He later conceded that, being on that stage for the first time, he had a terrible time hearing the orchestra in this intricate music. Because the performance was the last Don Giovanni of the season, there was no chance for redemption. Only after five years did he return to the Met, in a not-so-high-profile assignment in Il Trovatore. And, in the grand scheme, he's among the lucky ones.
Sometimes, I'll meet young performers and think they shouldn't get famous for their own good. A less-than-humble personality can be a nightmare in the making for those entering AVA, where the rigorous work ethic and visible platform can attract well-meaning admirers who suggest the singers can do no wrong.
Or I'll meet an AVA grad who seems to have voice, smarts, and wisdom in all the right combinations, only to discover that the never-at-home life of an opera singer prompted a transition out of singing and into, say, artist management.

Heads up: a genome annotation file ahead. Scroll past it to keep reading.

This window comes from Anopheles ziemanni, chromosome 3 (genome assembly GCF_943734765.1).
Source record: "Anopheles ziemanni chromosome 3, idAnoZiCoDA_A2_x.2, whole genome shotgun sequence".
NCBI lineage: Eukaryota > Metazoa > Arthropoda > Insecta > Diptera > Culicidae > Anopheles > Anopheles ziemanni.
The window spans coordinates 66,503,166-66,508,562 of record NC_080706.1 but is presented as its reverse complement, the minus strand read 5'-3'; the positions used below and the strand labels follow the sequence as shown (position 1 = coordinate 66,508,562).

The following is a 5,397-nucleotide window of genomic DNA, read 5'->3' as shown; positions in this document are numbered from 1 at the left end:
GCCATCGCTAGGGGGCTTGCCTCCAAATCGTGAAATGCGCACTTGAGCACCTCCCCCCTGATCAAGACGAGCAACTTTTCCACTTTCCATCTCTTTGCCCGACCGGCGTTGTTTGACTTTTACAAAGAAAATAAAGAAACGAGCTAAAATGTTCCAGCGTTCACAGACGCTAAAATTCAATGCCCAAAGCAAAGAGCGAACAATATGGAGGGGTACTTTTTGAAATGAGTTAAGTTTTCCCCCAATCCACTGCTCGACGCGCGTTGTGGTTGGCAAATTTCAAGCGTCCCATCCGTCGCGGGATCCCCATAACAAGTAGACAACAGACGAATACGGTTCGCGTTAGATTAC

So much can happen along the way. Some singers walk in with hard-to-detect flaws in their vocal mechanisms, as with Joyce DiDonato, who could've run out of gas vocally after just a decade. But after leaving AVA in 1995, she wisely retooled her technique top to bottom and is probably good for the next 20 years.
Soprano Perez and tenor Costello seemed destined to become the superstar couple of opera, having met and married at AVA. Then, in 2015, only months after releasing their Love Duets album, they announced their impending divorce.
Both careers are doing well separately. In fact, last summer in Santa Fe, the now-split couple costarred in Gounod's Romeo et Juliette and reportedly did just fine in rehearsals and performances.